As related by Kurt Karlinsey, Mt. Rainier Council, September, 1973.
This is the legend of Washkanaba and Drum Beater Lake. All this is happened many years ago, at the time of the coming of the white man. It is true, it is a simple tale. It has changed little in the telling and re-telling, throughout the generations of the People.
In that time, the Lakes were called: Turtle, Pipe, and Drum Beater. They have not been changed by the hand of man, only given new names. Today, you know them as U-Lake, Alder/Aldrich Lake, and Robbins Lake. On a map, you would locate them on the high ground to the east, across the Sound from the little town that bears the name of Captain Hood, after one of the early day explorers.
The People were called simply, the People, and the lake, Drum Beater. This is their story:
Life was good then, they fish... Read More
The Camp Hahobas Activity Uniform Program included a varietyofT-shirts! Imagine ''dressing'' your entire unit in a camp T-shirt, customized with your unit number. Think of the benefits: the T-shirt...
In 1933, W.W. (William Wolcott) Seymour deeded a parcel of land to the Mount Rainier Council, which was located on the Eastern Shore of Hood Canal. Mr. Seymour was a large land and timber holder and held the position of Past President of the local Scout Council.
He came to Tacoma in 1889 and started the R.V. Barto Company with his brother Edmund. This company dealt with mortgages and bonds. In 1895 he was the President of the Tacoma Gas & Electric Light Company. Seymour's public spirit, cleanly life and high ideals led his friends literally to force him into the mayoral fight and he defeated A.V. Fawcett in the recall fight of 1911.'' (Credit to Tacoma, Its History and its Builders A Half Century of Activity by Herbert Hunt).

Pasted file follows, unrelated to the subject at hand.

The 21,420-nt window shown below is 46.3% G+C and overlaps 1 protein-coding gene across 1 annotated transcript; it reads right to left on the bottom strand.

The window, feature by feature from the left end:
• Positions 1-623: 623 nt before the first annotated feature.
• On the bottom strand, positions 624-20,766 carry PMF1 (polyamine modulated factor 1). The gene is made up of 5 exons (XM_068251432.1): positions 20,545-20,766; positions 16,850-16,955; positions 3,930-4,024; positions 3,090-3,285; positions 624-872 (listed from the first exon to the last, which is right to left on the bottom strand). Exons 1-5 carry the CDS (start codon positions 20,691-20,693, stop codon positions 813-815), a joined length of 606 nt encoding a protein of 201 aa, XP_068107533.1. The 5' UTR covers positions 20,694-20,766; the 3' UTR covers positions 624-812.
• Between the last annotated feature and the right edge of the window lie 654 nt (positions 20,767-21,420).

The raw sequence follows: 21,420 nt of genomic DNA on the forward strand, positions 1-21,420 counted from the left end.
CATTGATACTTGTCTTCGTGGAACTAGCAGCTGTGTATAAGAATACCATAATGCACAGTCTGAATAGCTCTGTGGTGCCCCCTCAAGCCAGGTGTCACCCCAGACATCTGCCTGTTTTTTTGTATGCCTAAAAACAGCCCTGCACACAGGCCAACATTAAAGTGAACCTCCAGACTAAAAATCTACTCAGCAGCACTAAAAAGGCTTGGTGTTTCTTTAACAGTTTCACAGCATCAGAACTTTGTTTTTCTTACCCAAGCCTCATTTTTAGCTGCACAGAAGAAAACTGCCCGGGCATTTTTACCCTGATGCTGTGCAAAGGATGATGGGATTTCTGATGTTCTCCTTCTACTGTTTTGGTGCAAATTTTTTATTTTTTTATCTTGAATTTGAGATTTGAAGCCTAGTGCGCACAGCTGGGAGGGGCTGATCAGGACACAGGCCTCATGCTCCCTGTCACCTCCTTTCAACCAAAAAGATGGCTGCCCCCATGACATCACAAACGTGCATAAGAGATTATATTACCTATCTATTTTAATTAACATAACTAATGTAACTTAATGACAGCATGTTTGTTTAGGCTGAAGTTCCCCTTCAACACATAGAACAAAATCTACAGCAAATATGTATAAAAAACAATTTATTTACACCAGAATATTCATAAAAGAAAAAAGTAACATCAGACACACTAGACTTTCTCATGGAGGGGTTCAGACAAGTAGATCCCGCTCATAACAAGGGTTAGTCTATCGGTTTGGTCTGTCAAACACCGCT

Mr. Seymour passed away and in 1934 his wife deeded another parcel of land on Hood Canal to the local Coun... Read More
On December 16, 2015 The Executive Board of the Pacific Harbors Council voted to close the Camp Hahobas summer camp program and three other Council properties: Camp Delezenne, Camp Curran and Camp Kilworth.
The board also approved preparations for Camp Hahobas and the other properties to be put on the market for sale.
On Monday, February 25, 2019, the Council closed on the sale of a majority of the camp property to the DNR and the Great Peninsula Conservancy, leaving the remaining 120 acres of Camp Hahobas under Council ownership, which will be opened for primitive camping by Scout units.
At the Pacific Harbors Council annual meeting on Thursday, April 18, 2019, the Council Executive Board voted unanimously to open the camp for weekend camping a... Read More
The Great White Newt Regatta was a Hahobas tradition going back over 15 years. The Scouts are given 3 'blue barrels' on which to build their rafts, using mostly natural materials found around camp: wood poles, bark, moss, and rope.
The barrels are tied together in a variety of ways, some more successful than others in staying afloat. The racers launch the rafts at the South end of Robbins Lake, and upon a group belly flop by several Scoutmasters off the swimming float nearby, the race is on!
The first raft to make it across the lake to Swan Lodge is the winner. If you capture the 'Newt Egg', you get an extra prize. Most rafts never make it past the end of the dock, and fly apart in some very spectacular ways.
How it all got started:
Camp Staffer Tanner Kay sat outside with Daniel D'Haem and Lee Jones after the last d... Read More